My husband is a fan of a good graphic tee, especially if it has a comic book character or symbol on it (he’s also a huge comic nerd). However, he is hard on shirts – he gets holes in them in the randomest of places, and they seem to sprout overnight. When I would make him clean out his drawers every few months, he would hand over the hole-riddled shirts, thinking I would donate them to the textile recycling here in NYC. But I hated to toss them, especially the ones with his favorite comic logos on them. So I saved them up, and over a couple of evenings this summer made them into a “quilt” (which he now loves!)
The best part? No sewing involved! Here’s how it’s done.
- 10 L or XL old t-shirts for a 50″ X60″ blanket
- Sharp scissors
- Quilt batting (I ordered this online for $13 and only used half)
- An old flannel sheet or other material for backing (fleece, more t-shirts, etc.)
Cut squares from the front and back of the t-shirts – 2 squares per shirt. My squares measured 16X16 (I also used a cardboard square [cut out from an old pizza box] to help me keep the squares uniformly sized.)
Cut 2 inch strips around the periphery of each square, 1-1.5 inches wide, like in photo 1.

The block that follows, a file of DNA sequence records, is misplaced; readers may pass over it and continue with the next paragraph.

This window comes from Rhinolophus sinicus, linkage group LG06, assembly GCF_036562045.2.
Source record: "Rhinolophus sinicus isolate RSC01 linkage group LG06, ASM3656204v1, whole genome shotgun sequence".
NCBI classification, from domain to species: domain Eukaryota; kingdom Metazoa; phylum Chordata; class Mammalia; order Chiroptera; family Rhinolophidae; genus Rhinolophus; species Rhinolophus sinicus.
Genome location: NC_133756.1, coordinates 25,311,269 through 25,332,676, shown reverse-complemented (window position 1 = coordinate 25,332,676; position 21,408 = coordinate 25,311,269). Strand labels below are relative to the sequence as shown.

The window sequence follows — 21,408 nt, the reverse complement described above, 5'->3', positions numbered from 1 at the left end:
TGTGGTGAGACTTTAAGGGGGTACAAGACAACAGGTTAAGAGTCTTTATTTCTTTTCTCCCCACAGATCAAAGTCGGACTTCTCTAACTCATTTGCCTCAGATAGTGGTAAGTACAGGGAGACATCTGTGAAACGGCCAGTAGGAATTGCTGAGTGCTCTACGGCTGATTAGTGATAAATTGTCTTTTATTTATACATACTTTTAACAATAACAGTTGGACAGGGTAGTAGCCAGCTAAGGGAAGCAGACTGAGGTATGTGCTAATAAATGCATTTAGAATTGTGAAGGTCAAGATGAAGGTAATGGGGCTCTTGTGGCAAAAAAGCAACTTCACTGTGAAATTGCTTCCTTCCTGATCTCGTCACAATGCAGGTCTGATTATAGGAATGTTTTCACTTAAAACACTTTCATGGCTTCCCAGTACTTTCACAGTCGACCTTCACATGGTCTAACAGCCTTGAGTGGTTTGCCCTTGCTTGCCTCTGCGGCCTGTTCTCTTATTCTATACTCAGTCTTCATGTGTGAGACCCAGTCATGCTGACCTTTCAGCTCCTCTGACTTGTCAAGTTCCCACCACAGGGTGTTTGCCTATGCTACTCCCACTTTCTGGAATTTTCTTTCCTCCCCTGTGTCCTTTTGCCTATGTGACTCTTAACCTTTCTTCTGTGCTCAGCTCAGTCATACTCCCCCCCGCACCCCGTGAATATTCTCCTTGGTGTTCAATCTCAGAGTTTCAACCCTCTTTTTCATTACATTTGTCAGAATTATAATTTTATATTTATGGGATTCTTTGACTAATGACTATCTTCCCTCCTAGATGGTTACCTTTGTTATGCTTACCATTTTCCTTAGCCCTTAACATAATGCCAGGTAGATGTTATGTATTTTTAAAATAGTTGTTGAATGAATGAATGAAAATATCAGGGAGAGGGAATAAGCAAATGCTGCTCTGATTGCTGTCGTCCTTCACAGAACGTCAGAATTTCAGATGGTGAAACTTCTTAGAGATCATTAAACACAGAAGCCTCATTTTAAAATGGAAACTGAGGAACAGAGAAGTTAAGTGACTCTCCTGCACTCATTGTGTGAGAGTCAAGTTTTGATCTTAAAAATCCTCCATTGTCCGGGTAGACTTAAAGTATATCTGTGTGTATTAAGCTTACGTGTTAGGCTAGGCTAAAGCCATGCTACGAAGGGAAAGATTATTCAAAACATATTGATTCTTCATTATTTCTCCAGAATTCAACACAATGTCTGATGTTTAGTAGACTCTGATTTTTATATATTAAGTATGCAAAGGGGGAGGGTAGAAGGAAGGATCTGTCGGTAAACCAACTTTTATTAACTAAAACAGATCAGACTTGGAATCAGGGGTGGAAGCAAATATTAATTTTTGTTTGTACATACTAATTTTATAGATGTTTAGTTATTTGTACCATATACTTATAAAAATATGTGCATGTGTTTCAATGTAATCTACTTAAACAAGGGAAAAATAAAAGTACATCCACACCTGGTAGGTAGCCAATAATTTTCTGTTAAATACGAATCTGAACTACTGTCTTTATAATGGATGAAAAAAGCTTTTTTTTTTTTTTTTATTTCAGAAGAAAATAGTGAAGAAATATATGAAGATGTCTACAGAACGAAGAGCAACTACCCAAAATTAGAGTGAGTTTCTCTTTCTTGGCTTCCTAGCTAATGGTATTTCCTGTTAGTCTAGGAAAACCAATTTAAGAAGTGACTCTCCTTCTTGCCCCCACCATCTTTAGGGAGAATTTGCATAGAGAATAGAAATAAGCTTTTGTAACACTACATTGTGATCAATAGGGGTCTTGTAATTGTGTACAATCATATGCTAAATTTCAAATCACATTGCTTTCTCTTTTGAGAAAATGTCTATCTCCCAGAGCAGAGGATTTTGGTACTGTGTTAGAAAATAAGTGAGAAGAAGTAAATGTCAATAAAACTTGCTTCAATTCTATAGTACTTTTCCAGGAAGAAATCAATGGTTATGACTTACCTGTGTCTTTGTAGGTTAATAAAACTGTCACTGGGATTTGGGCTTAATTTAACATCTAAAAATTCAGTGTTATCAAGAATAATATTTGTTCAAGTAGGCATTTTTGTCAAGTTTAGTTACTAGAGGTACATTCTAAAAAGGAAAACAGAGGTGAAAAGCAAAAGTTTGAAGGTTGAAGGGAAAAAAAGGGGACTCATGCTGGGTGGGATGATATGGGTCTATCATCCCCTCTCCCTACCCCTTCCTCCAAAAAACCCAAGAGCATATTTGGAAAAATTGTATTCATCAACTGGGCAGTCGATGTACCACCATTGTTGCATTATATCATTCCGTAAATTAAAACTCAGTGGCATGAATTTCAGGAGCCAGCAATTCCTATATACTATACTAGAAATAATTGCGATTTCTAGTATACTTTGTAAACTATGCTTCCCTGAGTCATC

Lay out all your squares on the table or floor to figure out how you want them to be arranged (photo 2)
Take a photo so you know how you want them to go together.
Now sit down, watch a movie, and tie all your squares together. At the corners, criss-cross like in photos 3 and 4.
Remember, the periphery of the blanket remains untied – you will tie these to the backing later.
Now comes the hardest part – lining up and trimming your quilt batting and whatever backing you are using (you could use more t-shirts; I used an old stretched out jersey sheet). To keep everything in place, I put straight pins all around the periphery, then trimmed the batting and sheet to size. The sheet should be the same size as the tee-shirt front; the batting should be smaller, fitting inside the soon-to-be-tied-together sheet and tee-shirt front.
Now, cut 2 inch strips around the periphery of the backing sheet, 1-1.5 inches wide.
Tie up all the strips around the edge of the blanket.
Remove all the pins from around the edges (I might have missed one… or a few… which my husband discovered the hard way.)
Now, you can stop here, but the quilt batting might not stay in place inside the t-shirt layer and backing (much like a duvet inside a duvet cover). To avoid this inevitable bunching and slouching, I untied 1 or 2 pair(s) of strips in the middle of each square, as in photo 5.
Then I cut little slits in the backing and batting, shoved the un-tied strips through, and re-tied on the back of the blanket, holding the batting in place. The back of the blanket now looks like photo 6.
Now the blanket is done, and both hubby and cats are very pleased with the end result!